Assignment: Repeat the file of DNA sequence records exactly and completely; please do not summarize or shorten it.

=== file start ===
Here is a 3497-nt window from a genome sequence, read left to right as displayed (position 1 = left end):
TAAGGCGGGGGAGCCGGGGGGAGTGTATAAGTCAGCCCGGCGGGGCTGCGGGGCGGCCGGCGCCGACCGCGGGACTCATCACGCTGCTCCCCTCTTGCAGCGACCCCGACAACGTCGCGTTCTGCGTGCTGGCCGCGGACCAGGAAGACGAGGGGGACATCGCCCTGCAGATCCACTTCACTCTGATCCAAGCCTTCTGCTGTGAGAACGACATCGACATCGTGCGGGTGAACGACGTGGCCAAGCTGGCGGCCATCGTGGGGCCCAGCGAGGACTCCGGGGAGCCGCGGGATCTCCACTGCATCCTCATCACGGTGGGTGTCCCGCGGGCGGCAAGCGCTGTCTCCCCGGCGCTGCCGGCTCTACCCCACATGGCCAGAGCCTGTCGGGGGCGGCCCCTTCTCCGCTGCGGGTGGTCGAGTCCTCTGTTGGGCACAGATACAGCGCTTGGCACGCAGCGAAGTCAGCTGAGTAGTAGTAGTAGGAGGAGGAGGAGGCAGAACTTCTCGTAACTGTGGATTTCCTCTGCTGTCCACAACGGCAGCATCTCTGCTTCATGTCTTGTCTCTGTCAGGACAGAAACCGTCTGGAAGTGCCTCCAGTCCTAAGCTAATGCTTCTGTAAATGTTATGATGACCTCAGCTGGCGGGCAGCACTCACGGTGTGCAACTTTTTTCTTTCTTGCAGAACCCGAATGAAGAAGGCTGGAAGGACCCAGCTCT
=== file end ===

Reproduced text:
Here is a 3497-nt window from a genome sequence, read left to right as displayed (position 1 = left end):
TAAGGCGGGGGAGCCGGGGGGAGTGTATAAGTCAGCCCGGCGGGGCTGCGGGGCGGCCGGCGCCGACCGCGGGACTCATCACGCTGCTCCCCTCTTGCAGCGACCCCGACAACGTCGCGTTCTGCGTGCTGGCCGCGGACCAGGAAGACGAGGGGGACATCGCCCTGCAGATCCACTTCACTCTGATCCAAGCCTTCTGCTGTGAGAACGACATCGACATCGTGCGGGTGAACGACGTGGCCAAGCTGGCGGCCATCGTGGGGCCCAGCGAGGACTCCGGGGAGCCGCGGGATCTCCACTGCATCCTCATCACGGTGGGTGTCCCGCGGGCGGCAAGCGCTGTCTCCCCGGCGCTGCCGGCTCTACCCCACATGGCCAGAGCCTGTCGGGGGCGGCCCCTTCTCCGCTGCGGGTGGTCGAGTCCTCTGTTGGGCACAGATACAGCGCTTGGCACGCAGCGAAGTCAGCTGAGTAGTAGTAGTAGGAGGAGGAGGAGGCAGAACTTCTCGTAACTGTGGATTTCCTCTGCTGTCCACAACGGCAGCATCTCTGCTTCATGTCTTGTCTCTGTCAGGACAGAAACCGTCTGGAAGTGCCTCCAGTCCTAAGCTAATGCTTCTGTAAATGTTATGATGACCTCAGCTGGCGGGCAGCACTCACGGTGTGCAACTTTTTTCTTTCTTGCAGAACCCGAATGAAGAAGGCTGGAAGGACCCAGCTCT